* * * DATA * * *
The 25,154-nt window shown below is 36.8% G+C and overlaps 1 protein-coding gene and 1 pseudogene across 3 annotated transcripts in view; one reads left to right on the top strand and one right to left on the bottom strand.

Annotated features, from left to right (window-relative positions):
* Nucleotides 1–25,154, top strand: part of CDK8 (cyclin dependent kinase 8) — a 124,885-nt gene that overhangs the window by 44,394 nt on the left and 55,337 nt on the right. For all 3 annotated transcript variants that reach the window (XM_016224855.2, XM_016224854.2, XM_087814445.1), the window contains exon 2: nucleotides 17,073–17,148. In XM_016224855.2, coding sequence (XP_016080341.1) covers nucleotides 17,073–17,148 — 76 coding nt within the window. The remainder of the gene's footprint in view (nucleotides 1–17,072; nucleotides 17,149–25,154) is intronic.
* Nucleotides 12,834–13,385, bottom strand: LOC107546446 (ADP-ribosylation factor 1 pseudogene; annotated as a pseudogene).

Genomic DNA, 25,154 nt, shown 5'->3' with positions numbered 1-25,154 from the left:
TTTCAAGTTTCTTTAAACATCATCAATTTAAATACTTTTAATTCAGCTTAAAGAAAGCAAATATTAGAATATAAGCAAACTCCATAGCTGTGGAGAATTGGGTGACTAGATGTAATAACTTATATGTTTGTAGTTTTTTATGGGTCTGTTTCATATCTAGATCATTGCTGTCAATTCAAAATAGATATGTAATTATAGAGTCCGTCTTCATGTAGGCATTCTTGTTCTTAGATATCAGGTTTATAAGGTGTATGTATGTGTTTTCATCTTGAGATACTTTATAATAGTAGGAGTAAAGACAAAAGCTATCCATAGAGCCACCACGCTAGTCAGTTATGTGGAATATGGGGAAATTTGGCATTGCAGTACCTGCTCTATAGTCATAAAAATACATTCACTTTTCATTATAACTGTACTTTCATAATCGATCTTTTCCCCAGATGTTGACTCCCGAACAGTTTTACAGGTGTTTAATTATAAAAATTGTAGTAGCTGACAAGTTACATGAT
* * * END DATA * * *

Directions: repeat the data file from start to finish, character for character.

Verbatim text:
The 25,154-nt window shown below is 36.8% G+C and overlaps 1 protein-coding gene and 1 pseudogene across 3 annotated transcripts in view; one reads left to right on the top strand and one right to left on the bottom strand.

Annotated features, from left to right (window-relative positions):
* Nucleotides 1–25,154, top strand: part of CDK8 (cyclin dependent kinase 8) — a 124,885-nt gene that overhangs the window by 44,394 nt on the left and 55,337 nt on the right. For all 3 annotated transcript variants that reach the window (XM_016224855.2, XM_016224854.2, XM_087814445.1), the window contains exon 2: nucleotides 17,073–17,148. In XM_016224855.2, coding sequence (XP_016080341.1) covers nucleotides 17,073–17,148 — 76 coding nt within the window. The remainder of the gene's footprint in view (nucleotides 1–17,072; nucleotides 17,149–25,154) is intronic.
* Nucleotides 12,834–13,385, bottom strand: LOC107546446 (ADP-ribosylation factor 1 pseudogene; annotated as a pseudogene).

Genomic DNA, 25,154 nt, shown 5'->3' with positions numbered 1-25,154 from the left:
TTTCAAGTTTCTTTAAACATCATCAATTTAAATACTTTTAATTCAGCTTAAAGAAAGCAAATATTAGAATATAAGCAAACTCCATAGCTGTGGAGAATTGGGTGACTAGATGTAATAACTTATATGTTTGTAGTTTTTTATGGGTCTGTTTCATATCTAGATCATTGCTGTCAATTCAAAATAGATATGTAATTATAGAGTCCGTCTTCATGTAGGCATTCTTGTTCTTAGATATCAGGTTTATAAGGTGTATGTATGTGTTTTCATCTTGAGATACTTTATAATAGTAGGAGTAAAGACAAAAGCTATCCATAGAGCCACCACGCTAGTCAGTTATGTGGAATATGGGGAAATTTGGCATTGCAGTACCTGCTCTATAGTCATAAAAATACATTCACTTTTCATTATAACTGTACTTTCATAATCGATCTTTTCCCCAGATGTTGACTCCCGAACAGTTTTACAGGTGTTTAATTATAAAAATTGTAGTAGCTGACAAGTTACATGAT